U.S. Air Force Airmen here are currently involved in transforming a condemned F-35A Lightning II into sectional training aids for use during instruction of F-35 maintainers. The aircraft was involved in a landing mishap at Eglin Air Force Base, Florida, in 2020. The pilot safety ejected, but the aircraft burned after impact and was considered unrepairable. After the accident, Airmen in the 372nd Training Squadron, Det. 3, at Hill AFB sought the aircraft as a chance to bolster maintenance training opportunities for military and civilian F-35 maintainers assigned to the base’s 388th Fighter Wing, 419th Fighter Wing, and Ogden Air Logistics Complex.
Since the 372nd TRS previously worked with the F-35 Joint Program Office on another F-35 mishap aircraft project last spring to successfully re-install the wings of an F-35 and turn it into an aircraft battle damage trainer, this time the JPO called to return the favor and offer assistance to the 372nd. A small team of aircraft specialists traveled to Eglin AFB to accomplish a site survey of the condemned aircraft, where it was determined that major components needed for the training aids were still intact and usable. In coordination with a U.S. Navy unit also interested in some of the aircraft’s components for test and evaluation, an arrangement was made between the sister service units to relocate the aircraft to Hill, saving time and money for both parties.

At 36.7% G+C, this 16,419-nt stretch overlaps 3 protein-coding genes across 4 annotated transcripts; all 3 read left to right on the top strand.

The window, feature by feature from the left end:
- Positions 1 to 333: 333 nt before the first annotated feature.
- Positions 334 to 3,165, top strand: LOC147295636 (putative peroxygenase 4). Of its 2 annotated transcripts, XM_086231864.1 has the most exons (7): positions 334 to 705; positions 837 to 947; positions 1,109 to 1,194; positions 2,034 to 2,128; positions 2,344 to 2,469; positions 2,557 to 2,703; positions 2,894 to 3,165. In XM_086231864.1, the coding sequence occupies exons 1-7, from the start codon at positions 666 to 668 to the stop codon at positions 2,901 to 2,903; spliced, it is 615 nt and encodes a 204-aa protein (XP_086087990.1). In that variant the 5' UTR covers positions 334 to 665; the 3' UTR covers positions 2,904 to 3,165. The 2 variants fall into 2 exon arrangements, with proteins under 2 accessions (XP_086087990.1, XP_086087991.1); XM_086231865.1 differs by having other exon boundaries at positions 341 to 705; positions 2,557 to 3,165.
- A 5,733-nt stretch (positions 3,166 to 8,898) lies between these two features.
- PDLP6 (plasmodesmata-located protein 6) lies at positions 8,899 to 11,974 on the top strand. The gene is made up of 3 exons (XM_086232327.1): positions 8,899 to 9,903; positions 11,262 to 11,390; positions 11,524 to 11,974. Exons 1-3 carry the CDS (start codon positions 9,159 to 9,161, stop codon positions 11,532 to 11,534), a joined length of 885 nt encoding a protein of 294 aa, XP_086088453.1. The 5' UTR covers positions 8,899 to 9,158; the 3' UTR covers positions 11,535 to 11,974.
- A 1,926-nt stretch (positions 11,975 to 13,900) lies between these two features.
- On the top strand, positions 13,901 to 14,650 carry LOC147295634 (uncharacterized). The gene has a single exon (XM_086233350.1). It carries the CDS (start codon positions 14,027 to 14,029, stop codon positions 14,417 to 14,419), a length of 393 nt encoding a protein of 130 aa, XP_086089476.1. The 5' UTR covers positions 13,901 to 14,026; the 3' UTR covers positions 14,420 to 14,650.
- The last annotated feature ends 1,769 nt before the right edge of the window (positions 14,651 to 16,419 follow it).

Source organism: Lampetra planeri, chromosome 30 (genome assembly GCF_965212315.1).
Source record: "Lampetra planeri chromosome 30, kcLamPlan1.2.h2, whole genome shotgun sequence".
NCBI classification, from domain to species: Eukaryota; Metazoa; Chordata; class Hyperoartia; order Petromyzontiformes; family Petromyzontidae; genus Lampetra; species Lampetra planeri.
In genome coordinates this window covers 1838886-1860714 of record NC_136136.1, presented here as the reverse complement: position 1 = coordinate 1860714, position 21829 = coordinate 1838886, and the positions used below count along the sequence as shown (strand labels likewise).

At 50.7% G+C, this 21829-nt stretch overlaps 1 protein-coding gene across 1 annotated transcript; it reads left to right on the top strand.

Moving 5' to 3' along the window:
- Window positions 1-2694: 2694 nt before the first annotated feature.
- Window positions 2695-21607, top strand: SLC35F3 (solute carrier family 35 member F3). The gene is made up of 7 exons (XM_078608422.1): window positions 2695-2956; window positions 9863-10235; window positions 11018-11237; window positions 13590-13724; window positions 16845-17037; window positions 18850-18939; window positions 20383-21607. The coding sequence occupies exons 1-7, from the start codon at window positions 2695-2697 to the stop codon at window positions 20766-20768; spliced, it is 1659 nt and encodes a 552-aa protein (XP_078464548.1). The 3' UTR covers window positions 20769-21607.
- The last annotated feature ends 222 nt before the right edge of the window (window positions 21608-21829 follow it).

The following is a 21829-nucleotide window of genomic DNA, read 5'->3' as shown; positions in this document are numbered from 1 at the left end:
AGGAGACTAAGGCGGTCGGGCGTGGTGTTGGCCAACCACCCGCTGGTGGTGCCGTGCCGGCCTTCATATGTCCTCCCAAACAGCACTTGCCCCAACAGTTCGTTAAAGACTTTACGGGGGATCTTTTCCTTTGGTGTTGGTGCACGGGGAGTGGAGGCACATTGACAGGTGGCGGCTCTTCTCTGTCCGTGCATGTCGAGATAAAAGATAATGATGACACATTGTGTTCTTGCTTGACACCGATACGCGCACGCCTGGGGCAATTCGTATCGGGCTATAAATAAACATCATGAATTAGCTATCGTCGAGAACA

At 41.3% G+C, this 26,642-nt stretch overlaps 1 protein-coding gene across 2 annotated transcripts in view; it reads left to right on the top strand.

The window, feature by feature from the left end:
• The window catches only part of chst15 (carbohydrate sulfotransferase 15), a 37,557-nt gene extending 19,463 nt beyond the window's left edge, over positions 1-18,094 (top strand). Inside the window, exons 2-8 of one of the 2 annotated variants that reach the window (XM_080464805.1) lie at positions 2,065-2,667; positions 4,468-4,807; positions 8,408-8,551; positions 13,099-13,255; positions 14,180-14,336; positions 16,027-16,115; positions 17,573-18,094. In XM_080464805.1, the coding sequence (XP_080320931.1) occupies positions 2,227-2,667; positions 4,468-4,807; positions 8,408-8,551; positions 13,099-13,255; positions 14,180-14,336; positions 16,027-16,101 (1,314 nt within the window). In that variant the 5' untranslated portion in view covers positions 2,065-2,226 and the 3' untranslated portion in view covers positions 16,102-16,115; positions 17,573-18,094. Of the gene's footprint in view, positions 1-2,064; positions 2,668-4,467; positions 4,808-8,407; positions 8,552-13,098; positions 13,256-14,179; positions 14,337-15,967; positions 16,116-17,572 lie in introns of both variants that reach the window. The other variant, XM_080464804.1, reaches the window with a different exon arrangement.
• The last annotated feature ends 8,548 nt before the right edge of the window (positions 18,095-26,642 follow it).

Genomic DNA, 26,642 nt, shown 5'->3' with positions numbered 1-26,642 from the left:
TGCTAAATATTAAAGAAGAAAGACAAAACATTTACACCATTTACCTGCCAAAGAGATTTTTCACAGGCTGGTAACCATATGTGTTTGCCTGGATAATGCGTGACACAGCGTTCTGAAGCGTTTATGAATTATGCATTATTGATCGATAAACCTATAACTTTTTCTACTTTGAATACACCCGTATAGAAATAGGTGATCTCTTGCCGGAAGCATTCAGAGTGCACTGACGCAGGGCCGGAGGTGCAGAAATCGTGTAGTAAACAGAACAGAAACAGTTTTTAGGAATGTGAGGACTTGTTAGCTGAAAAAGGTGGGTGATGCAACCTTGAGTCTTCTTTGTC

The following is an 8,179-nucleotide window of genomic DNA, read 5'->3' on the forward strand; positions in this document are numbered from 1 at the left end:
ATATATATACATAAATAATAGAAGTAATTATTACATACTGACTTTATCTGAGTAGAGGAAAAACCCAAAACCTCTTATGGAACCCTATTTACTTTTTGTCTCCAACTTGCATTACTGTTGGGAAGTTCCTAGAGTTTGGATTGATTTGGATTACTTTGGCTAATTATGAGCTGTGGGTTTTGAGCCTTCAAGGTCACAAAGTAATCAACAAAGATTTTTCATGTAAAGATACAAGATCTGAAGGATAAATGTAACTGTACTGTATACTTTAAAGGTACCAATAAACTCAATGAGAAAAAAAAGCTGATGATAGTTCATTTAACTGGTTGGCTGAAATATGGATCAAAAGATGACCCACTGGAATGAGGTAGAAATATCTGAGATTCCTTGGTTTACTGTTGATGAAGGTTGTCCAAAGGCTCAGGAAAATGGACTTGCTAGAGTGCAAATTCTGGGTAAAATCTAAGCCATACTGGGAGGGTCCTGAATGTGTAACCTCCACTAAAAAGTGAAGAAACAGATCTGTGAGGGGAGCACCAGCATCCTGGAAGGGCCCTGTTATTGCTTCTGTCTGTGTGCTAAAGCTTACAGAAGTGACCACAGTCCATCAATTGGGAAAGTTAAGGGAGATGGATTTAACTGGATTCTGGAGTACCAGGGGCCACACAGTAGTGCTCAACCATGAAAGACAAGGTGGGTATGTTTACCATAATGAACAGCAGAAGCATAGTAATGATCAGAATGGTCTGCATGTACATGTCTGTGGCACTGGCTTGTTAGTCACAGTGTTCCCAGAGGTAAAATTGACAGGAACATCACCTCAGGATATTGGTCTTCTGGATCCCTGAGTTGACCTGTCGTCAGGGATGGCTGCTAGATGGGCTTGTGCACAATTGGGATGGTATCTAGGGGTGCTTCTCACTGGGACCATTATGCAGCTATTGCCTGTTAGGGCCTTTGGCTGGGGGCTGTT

“Initially, the jet was to be scrapped and destroyed. However, we explored the possibility that some parts such as avionics, fuel cell and gun system might still be in relative pristine condition inside the damaged crust and usable for training” said Master Sgt. Andrew Wilkow, 372nd TRS.
“Obviously, accidents are unfortunate, but when it comes to aircraft involved in a mishap, I have always found that there is a silver lining and something to be gained. In terms of the wreckage being recycled and used for other purposes, these kinds of innovative efforts save the DoD and taxpayers millions of dollars,” Dan Santos, F-35 JPO heavy maintenance manager said.
These new training aids will alleviate a good portion of those issues. The salvaged aircraft was delivered in July and his team immediately started work cleaning and making the entire airframe non-hazardous for the safety of those who will use the components. The workshop is involved with removing contaminants, cleaning up any fluid or chemical residue, trimming off exposed burnt composites, and removing sharp edges or metal damage. The next phase of the project will include cutting the entire fuselage lengthwise and then into individual component sections. The sections will then be framed and mounted on stands to give maintainers as much access as possible to the training aids. The project is expected to be completed during the next year.